By Iris Murdoch
First of all: this book is an absolute tragedy – everyone dies.
Marian finds herself involved in a complicated network of secrecy and guilt. She discovers that mansion she comes to stay at is in truth a prison for the woman, Hannah, whom she has come to teach. It also turns out that she holds herself there of her own will. There may be a household watching over her, but she’s actually free to leave at any time. She imprisons herself in this way is because of the burden of guilt hanging over her from trying to kill her husband.
Marian devises a plan to kidnap Hannah, hoping that once she sees the outside world, she’ll realize she could survive beyond the boundaries of her home. The attempt fails, and the trust between the two women is strained. Now Hannah’s determination is renewed to never to leave her post.
Just as the book threatens to drag on uneventfully for another 20 pages, it turns out that the husband is at last returning, and Hannah panics. She shoots her husband’s friend, Gerald, when he’s alone with her in her room. After committing this new crime, she desperately bolts from the house in the middle of the night during a raging storm. It seems as if her life force is truly tied to the house, because during her flight she drowns in the river washing over the road. En route to the house, the husband also drowns, binding the tragic pair forever.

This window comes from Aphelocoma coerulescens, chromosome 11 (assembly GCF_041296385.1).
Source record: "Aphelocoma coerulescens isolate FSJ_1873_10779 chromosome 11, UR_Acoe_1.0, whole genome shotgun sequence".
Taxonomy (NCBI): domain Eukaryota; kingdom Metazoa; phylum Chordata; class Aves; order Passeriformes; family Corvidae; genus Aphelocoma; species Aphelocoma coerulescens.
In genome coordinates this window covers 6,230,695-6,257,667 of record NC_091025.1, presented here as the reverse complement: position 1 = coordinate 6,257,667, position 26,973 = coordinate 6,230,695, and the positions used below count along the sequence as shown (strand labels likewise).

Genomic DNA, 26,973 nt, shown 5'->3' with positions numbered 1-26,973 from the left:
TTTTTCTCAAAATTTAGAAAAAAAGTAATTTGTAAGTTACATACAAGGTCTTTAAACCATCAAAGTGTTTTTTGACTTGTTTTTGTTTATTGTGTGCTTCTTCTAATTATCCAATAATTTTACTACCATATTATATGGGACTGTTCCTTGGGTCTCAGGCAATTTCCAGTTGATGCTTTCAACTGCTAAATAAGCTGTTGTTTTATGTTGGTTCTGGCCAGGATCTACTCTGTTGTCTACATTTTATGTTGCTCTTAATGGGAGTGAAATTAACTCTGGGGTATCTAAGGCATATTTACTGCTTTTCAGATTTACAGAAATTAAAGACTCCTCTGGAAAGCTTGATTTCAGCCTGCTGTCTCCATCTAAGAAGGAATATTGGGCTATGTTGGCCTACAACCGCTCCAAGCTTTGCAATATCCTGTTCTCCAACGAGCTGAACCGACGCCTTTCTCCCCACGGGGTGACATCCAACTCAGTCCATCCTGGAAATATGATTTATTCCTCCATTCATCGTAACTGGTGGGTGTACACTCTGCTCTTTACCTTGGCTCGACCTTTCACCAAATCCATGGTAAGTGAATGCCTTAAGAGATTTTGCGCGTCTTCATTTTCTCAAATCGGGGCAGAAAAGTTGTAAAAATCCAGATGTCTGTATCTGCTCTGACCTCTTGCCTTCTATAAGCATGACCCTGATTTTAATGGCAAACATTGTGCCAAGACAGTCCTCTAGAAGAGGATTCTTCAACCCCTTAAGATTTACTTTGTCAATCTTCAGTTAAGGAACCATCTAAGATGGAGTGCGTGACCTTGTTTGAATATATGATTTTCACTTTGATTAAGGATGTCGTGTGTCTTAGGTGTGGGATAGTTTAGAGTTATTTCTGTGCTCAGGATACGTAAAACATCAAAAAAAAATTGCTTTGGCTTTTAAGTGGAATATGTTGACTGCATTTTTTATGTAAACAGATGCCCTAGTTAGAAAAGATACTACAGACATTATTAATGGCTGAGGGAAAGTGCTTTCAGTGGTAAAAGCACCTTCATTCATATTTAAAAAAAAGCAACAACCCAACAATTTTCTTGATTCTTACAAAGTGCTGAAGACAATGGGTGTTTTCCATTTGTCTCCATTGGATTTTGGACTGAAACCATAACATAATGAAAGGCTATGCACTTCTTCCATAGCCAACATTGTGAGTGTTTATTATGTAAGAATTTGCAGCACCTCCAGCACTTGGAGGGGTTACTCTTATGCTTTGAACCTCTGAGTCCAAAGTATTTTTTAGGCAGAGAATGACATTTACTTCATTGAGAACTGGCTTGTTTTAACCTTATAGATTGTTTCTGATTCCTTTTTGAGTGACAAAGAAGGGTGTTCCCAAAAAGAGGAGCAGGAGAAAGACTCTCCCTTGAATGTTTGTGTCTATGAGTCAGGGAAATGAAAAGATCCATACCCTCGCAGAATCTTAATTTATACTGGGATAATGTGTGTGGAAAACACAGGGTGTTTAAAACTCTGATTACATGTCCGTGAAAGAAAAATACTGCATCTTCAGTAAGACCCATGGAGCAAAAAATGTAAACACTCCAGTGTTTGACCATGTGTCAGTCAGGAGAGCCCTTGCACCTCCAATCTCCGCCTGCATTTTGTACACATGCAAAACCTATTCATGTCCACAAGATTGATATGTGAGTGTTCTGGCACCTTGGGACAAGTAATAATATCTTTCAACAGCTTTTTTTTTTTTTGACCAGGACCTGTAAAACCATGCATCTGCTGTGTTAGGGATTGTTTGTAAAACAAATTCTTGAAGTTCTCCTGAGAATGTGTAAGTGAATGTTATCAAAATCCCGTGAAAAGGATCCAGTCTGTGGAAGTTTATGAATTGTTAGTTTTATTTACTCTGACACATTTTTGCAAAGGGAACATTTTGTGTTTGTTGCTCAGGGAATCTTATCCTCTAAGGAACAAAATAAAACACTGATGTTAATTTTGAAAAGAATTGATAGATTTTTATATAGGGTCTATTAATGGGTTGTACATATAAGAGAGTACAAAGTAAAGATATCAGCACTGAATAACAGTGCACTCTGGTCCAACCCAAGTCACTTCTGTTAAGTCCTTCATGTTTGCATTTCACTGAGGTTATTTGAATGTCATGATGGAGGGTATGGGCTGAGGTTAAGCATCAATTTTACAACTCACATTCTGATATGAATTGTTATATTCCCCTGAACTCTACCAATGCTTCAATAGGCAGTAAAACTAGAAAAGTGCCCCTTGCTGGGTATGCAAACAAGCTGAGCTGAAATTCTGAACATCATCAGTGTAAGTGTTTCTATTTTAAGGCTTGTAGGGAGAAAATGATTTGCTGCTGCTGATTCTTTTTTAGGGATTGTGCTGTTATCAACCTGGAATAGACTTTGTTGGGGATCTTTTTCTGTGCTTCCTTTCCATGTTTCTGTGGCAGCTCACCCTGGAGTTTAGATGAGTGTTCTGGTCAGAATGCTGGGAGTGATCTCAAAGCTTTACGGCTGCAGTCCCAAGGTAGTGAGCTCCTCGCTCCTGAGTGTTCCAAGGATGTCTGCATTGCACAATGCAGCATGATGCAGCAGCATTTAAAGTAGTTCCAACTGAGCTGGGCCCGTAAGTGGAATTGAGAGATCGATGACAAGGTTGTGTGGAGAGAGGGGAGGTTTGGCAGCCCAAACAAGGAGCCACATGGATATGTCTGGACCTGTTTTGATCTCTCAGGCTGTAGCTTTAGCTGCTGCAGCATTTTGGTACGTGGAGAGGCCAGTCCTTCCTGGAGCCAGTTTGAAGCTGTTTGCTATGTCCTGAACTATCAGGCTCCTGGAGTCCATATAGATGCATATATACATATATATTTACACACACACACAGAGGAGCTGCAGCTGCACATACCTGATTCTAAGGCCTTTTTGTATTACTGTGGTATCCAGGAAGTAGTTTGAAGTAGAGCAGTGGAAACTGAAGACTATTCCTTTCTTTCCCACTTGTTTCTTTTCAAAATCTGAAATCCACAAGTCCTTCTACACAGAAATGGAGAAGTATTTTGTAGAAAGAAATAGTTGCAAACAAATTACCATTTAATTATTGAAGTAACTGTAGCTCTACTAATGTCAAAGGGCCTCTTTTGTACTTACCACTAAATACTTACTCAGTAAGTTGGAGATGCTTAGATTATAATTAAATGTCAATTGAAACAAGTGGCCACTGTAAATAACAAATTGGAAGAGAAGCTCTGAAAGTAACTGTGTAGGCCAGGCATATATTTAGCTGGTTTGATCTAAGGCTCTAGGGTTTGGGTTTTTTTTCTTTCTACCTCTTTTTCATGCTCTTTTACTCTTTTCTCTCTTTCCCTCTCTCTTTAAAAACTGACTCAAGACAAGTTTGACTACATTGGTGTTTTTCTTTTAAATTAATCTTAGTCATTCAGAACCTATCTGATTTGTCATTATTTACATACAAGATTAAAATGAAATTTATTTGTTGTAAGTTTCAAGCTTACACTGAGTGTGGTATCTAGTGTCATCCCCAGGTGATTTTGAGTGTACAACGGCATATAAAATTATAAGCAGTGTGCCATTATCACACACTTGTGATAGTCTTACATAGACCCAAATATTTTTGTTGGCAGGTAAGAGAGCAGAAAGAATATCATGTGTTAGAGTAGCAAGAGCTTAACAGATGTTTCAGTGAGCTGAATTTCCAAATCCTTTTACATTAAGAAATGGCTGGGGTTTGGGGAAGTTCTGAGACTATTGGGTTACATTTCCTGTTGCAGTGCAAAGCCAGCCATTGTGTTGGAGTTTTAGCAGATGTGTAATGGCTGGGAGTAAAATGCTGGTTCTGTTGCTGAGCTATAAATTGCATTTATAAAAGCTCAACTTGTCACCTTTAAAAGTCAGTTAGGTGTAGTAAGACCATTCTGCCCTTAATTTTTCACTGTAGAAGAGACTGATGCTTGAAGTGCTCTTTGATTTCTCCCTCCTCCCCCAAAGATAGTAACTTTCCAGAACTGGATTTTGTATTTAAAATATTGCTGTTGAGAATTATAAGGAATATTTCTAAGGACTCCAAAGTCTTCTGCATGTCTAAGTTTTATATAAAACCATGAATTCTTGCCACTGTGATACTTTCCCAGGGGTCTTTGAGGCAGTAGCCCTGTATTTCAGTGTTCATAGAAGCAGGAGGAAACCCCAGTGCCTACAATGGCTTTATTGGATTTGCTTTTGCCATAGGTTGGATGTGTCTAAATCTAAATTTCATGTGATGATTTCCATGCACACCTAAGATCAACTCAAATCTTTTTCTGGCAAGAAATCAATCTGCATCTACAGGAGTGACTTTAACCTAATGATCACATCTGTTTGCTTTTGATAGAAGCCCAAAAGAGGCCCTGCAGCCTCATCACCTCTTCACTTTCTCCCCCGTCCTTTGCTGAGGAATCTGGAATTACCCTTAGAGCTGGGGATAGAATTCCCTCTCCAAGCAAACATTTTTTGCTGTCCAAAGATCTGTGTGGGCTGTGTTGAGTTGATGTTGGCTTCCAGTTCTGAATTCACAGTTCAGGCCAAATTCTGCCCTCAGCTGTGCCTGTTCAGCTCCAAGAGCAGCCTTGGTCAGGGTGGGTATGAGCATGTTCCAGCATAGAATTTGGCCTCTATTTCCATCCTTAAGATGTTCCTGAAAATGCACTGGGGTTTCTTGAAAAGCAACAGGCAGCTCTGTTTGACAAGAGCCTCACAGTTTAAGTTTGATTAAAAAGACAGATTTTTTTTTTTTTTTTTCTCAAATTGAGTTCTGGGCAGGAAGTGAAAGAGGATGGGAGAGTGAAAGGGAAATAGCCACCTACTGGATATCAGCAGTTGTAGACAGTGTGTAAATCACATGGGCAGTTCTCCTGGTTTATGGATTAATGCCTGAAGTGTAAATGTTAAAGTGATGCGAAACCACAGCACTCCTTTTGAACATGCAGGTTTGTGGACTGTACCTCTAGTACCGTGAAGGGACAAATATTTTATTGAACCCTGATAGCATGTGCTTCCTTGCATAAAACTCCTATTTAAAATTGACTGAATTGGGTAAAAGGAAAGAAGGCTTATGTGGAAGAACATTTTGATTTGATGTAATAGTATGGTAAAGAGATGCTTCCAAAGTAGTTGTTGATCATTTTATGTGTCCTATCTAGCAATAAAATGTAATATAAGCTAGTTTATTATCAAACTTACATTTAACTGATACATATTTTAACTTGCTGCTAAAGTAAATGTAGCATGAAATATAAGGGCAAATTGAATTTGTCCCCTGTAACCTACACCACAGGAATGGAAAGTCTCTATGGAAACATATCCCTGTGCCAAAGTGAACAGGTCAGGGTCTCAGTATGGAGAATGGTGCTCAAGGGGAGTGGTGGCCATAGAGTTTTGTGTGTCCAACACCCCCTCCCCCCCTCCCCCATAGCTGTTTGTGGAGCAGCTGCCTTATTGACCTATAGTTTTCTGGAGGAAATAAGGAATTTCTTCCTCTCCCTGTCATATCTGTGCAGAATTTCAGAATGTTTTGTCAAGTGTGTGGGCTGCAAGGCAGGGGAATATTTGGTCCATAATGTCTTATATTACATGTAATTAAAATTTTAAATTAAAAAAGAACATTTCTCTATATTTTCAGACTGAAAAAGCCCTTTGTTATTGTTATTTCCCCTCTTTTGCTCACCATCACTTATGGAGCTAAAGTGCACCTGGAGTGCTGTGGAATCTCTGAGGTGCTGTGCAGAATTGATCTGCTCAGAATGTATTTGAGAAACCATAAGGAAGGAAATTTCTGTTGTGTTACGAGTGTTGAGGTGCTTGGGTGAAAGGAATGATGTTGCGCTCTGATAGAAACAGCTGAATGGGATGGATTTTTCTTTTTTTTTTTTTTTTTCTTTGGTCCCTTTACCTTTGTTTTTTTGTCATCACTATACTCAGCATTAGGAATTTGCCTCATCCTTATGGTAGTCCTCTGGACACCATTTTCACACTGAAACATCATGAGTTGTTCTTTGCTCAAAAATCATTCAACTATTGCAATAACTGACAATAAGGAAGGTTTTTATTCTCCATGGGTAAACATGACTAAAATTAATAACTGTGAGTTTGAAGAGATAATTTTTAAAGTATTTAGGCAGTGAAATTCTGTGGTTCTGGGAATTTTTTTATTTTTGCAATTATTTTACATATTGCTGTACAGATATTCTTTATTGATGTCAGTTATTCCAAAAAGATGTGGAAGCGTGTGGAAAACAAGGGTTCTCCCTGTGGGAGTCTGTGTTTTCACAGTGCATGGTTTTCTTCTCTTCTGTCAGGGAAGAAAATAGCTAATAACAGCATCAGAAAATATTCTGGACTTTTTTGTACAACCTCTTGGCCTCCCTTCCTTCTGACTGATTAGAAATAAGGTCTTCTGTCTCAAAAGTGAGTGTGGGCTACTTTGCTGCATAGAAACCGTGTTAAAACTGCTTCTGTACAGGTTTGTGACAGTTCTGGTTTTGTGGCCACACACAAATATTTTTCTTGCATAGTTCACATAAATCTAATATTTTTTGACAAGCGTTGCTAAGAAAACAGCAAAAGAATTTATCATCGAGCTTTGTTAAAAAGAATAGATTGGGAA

Like I said, tragedy. It was alright overall, bit difficult to decipher some of the old language used, but it did capture that creepy gothic imprisoned feel pretty well. Would recommend to any in search of something out of the norm to read or those who seek books with eerie vibes.